What do 41, 87 and 1.1 trillion have in common? They’re all important numbers this week, where we’ve compiled seven stats about VR interest, ad spend projections and marketing budgets.
The digital marketing industry is so full of numbers that it can be overwhelming. We’ve curated seven interesting stats from the last week, starting with one particularly staggering one.
1.1 trillion: The value of Chinese ecommerce market by 2020
China officially became the world’s largest ecommerce market last year, surpassing the U.S. Despite a dip in economic growth, that number doesn’t look to be slowing down, either. By 2020, the market is estimated to be worth the equivalent of $1.1 trillion.
It’s not just China; ecommerce growth in the APAC region is far outpacing the rest of the world. The second-fastest growing market, India, will be worth $75 billion. Another $225 billion represents the combined projected growth for Japan, South Korea and Australia, as well.
2017: The year digital ad spend will surpass TV
According to eMarketer, TV was 37.7 percent of the ad spend last year, compared with digital’s 32.6 percent. The gap between digital and TV ad spend keeps getting narrower, with the former set to outpace the latter by next year
eMarketer anticipates that in 2017, TV spend will be $72.01 billion, or 35.8 percent; digital, $77.37 billion, or 38.4 percent. But nothing is growing as quickly as mobile.
Mobile made up 10.9 percent of digital ad spend in 2014, a number that’s expected to more-than-double by this year. In 2020, mobile ad spend is even projected to equal that of TV.
41: What percentage of Americans would consider digital subscriptions
While ad blocking continues to rock the publishing world, the industry is also plagued by the struggle to monetize in the digital world. Meclabs surveyed 900 adults about whether or not they’d even consider paying for a digital newspaper subscription.
Only 41 percent said yes, provided the newspaper has a persuasive enough argument. The value of individual subjects varied across demographics. Nearly all adults aged 55-64 (94 percent for both) call international news and politics “essential,” compared with 83/84 percent of those 25-34. Along gender lines, 70 percent of men and 70 percent of women prioritize business and finance, and health news, respectively.
33: The percentage of Americans interested in virtual reality
Virtual reality (VR) is touted as the next big thing, but is the industry overplaying its value to the public? Probably.
A new Horizon Media study surveyed 3,000 people, finding that when it comes to VR, only one-third are interested. The numbers are so bleak, in part because three-quarters of consumers find the technology cost-prohibitive. Only one-quarter of the survey respondents said they’d pay more than $250 – less than half the cost of Oculus Rift – on a VR device.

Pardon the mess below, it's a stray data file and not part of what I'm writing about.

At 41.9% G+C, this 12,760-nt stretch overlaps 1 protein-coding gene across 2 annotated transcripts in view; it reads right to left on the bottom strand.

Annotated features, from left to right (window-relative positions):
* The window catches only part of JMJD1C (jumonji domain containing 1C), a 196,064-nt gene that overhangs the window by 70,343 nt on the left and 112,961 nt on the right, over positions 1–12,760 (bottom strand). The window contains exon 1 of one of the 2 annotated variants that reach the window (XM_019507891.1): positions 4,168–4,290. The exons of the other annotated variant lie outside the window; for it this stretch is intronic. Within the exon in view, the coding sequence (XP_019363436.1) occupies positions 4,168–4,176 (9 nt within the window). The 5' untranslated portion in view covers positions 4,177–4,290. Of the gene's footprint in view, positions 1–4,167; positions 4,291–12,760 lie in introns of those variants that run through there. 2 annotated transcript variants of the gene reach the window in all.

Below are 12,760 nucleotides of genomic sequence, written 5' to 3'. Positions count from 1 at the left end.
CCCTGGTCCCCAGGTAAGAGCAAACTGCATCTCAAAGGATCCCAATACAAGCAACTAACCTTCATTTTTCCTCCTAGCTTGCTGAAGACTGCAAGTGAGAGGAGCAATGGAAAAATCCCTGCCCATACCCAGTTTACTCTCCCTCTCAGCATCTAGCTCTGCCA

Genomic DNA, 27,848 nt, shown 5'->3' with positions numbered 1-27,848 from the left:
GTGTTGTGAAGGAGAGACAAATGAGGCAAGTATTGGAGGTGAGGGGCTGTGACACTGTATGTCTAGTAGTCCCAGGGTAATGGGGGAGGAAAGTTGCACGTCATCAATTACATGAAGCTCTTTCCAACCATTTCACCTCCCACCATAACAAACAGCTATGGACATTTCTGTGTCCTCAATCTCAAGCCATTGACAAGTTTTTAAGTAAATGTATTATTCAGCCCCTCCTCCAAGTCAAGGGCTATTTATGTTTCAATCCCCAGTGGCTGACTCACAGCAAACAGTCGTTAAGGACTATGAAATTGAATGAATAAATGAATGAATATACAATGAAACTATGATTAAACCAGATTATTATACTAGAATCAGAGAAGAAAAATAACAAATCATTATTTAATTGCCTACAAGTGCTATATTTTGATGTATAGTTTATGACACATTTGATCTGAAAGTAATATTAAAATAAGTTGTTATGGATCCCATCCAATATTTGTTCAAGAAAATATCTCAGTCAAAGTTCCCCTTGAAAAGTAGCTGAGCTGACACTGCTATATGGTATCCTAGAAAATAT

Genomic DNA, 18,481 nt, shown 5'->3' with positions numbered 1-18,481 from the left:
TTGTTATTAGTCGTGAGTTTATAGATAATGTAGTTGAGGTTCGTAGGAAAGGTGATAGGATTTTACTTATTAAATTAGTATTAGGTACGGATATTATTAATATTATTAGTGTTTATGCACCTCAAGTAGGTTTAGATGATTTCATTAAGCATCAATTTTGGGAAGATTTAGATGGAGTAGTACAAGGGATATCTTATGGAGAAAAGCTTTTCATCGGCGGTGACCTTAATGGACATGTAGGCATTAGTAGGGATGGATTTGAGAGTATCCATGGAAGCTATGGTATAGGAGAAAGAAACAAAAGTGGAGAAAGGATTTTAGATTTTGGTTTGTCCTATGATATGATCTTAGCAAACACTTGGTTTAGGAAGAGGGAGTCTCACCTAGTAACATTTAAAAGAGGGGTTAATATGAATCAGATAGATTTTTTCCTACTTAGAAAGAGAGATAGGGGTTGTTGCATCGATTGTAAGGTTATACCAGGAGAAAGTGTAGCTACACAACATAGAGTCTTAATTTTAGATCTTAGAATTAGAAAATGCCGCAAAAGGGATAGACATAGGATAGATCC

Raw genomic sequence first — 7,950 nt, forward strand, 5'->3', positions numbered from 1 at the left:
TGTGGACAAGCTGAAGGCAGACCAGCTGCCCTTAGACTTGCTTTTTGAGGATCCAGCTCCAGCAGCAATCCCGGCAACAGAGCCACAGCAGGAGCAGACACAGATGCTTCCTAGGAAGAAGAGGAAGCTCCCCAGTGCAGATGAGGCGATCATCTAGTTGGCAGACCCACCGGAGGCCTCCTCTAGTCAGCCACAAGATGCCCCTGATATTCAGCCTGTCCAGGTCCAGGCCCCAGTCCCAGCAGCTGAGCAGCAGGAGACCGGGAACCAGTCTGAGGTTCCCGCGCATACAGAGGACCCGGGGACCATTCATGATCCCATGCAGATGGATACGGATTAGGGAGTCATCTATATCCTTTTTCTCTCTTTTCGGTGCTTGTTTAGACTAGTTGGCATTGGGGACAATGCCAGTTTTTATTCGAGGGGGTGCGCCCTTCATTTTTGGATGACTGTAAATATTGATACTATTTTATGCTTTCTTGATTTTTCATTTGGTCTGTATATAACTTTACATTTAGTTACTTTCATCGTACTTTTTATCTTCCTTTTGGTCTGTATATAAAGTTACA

Fifty-five percent plain don’t find the technology interesting. But those who do like VR tend to like it a lot; the pro-VR consumers find it twice as exciting as the Apple Watch.
87: What percent of retailers plan to dedicate more money to mobile marketing
The move toward mobile certainly applies to retailers. RetailMeNot released a new report, which found that 87 percent of the 200 retail marketers surveyed plan to invest more in mobile marketing this year.
In fact, 39 percent expect to dedicate at least half their marketing budgets to mobile in 2016. The reason for such high figures? Marketers believe mobile drives sales. Three-quarters of the respondents feel that mobile unique promotion codes provide above average ROI.
60: Number of seconds it takes for marketers to continue a response “real-time”
Similarly, 59 percent of marketers plan to dedicate more of their budgets to real-time marketing, according to Evergage. Like mobile, real-time is seen as having a strong correlation with ROI. Sixty-five percent say real-time marketing drove ROI by at least 50 percent; only 15 percent don’t see a connection between the two.
When asked about responding to consumers on social media faster, 95 percent of respondents said it’s important; 56 percent “strongly agree.” The ideal response time? Less than 60 seconds.
44: The average number of months CMOs stay at brands
According to the 12th annual CMO tenure study by executive search consulting firm Spencer Stuart, the average tenure of CMOs at 100 of the top U.S. consumer brands has declined for the first time in the decade. The average dropped from 48 months to 44, with a median of 26.5 months.
Could the shorter tenures have something to do with the CMOs still establishing their careers? Of the 100 marketers surveyed, 73 percent are in an executive-level role for the first time.
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